Tuesday, January 26, 2010

Oregon National Guard family members used online tools to bridge deployment gaps

Family members join Oregon National Guard members at the Army Aviation Support Facility #1 in Salem, Ore., Jan. 25, to welcome home the approximately 120 soldiers of the Oregon Army National Guard's C/7-158 Aviation unit, who deployed to Iraq for one year. (U.S. Army photo by Sgt. Eric Rutherford, Oregon Army National Guard Public Affairs Office).

About 400 people packed into the Oregon Army National Guard's Army Aviation Support Facility #1 in Salem, Ore., Jan. 25, to welcome home members of C/7-158 Aviation, following their year-long deployment to Iraq.

As I stood amongst the many family members, fellow Oregon National Guard members, friends, and children of the soldiers who stood in formation yesterday, I came to the realization that while there is a wonderful story to tell about what these brave men and women accomplished half a world away, there was also another story to tell--the stories from their families.

I noticed in the list of accomplishments for the unit, there was also a list of other accomplishments. During the deployment, members completed 100 college credits, and participated in morale & welfare programs such as the America's Got Talent Balad, in which one soldier won the 2009 title.

What caught my attention were those who got married, and the five children who were born during the deployment.

One soldier, Spc. Michael Buchan, scheduled his mid-deployment leave so that he could be home in time for the birth of his daughter Brooklyn, who was born Sept. 14. He requested leave around her due date, and Brooklyn's mom, Sallie Bakke was induced after he arrived home.

Brooklyn is known to Buchan's family as the 'miracle baby'.

Sallie wasn't even supposed to be pregnant--after surviving breast cancer, she found out she was pregnant just before Buchan's unit was set to leave for Iraq.

"It's been such a cool experience," he said.

After heading back to Iraq, Buchan kept in touch with his new family using online tools.

"I saw her almost every day on Skype," Buchan said as he held his daughter following the demobilization ceremony.

For Megan Lulay, whose husband, Capt. Adam Lulay is still in Iraq, the ceremony was bittersweet. As the deployment for C/7-158 drew to a close, Adam transferred to the 41 Infantry Brigade Combat Team to help them with their deployment.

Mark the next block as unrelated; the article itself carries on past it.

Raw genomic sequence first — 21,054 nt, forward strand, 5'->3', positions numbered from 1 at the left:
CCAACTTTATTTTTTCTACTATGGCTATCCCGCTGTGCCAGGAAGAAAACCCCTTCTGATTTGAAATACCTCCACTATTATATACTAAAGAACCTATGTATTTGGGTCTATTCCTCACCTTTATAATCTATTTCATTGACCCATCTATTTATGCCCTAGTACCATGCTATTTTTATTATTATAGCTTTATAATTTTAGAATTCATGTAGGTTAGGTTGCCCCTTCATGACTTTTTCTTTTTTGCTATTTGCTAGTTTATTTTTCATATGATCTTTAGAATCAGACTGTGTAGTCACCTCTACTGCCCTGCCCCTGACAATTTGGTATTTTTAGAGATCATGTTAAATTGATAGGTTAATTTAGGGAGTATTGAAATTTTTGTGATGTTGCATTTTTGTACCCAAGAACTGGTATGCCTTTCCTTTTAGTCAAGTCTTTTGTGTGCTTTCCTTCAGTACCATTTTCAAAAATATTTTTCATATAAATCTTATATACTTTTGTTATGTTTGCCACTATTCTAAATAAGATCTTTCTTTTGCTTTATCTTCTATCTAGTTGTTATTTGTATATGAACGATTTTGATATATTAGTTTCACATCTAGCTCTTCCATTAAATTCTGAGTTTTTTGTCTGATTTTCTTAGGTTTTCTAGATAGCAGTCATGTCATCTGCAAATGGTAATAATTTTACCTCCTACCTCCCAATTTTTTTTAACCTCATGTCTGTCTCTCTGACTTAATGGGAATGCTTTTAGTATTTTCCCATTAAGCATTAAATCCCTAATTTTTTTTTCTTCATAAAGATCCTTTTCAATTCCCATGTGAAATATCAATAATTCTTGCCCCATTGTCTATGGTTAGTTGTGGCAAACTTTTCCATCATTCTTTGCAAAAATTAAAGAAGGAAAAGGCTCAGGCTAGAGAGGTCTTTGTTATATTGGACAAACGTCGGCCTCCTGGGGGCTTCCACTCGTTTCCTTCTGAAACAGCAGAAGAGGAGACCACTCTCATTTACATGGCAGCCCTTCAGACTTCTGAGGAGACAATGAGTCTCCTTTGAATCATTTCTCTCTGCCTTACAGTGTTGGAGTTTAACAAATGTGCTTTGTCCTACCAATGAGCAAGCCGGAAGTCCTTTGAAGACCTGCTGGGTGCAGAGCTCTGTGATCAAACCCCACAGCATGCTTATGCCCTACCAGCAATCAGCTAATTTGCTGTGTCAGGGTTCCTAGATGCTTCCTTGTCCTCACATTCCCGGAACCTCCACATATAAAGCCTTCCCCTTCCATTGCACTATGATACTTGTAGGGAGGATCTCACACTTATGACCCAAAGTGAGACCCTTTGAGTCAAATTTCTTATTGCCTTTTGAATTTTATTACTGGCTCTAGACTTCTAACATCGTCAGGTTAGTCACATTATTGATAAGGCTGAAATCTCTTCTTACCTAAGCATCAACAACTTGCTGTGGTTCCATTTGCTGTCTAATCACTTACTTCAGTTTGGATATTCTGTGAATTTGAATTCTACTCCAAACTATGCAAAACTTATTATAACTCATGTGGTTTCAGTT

He was able to schedule his mid-deployment leave to coincide with the birth of the Lulay's daughter, Abigail on Feb. 16--only two weeks after the unit left Oregon.

"Adam barely made it home in time," Megan said.

Indeed, Adam arrived at Willamette Falls Hospital in Oregon City four hours before Abigail was born.

Megan, who also serves as the unit's Family Programs Coordinator, said the separation has been stressful at times, but she and Abigail are also able to keep in touch with Adam using online tools.

"We Skype," Megan said. "She (Abigail) can see him, and recognizes him. She even calls him 'daddy'."

Adam is scheduled to return to Oregon in about a month.

For the unit's First Sergeant, 1SG Travis Powell, the deployment included nuptual plans. He married his fiance, Jill, on Sept. 27.

She said while planning the wedding was stressful, they kept everything 'simple', as well as flexible to allow for changes in schedules and flights.

Jill said her husband-to-be chose a unique way to propose. He purchased a carved wooden jewelry box in Iraq, and mailed it to Jill back in Oregon. It contained a wedding ring and a note.

"When you read this, I'm down on one knee in Iraq proposing to you," the note said. "Will you marry me?"

Jill immediately contacted Travis on Facebook.

"Because I wanted to contact him as soon as possible," she said.

Travis was able to secure a "window of opportunity" for his mid-deployment leave in order to tie the knot.

The ceremony was successful in spite of the fluid nature of Travis' leave. Most of the guests and attendees were already in Oregon, and Jill's parents flew in from Colorado for their special day. After several days of post-marital bliss, Travis rejoined his unit in Iraq.

"It's the little things that kept me going," Jill said of her husband's deployment. She and her children Brendon and Audrey kept in touch with Travis via e-mail, Skype and Facebook.

Jill and Travis shared a quiet moment following the unit's demobilization ceremony. Caught in an embrace, Jill answered the question, "What now?"

"On to home projects--the 'honey-do' list," she said with a laugh. But we're so proud of him and glad he's home."

Story by Tech. Sgt. Nick Choy,
Oregon National Guard Social Media Manager

To see a related Oregonian article on yesterday's demobilization ceremony, along with a slide show by Oregonian photographer, Torsten Kjellstrand, go here.

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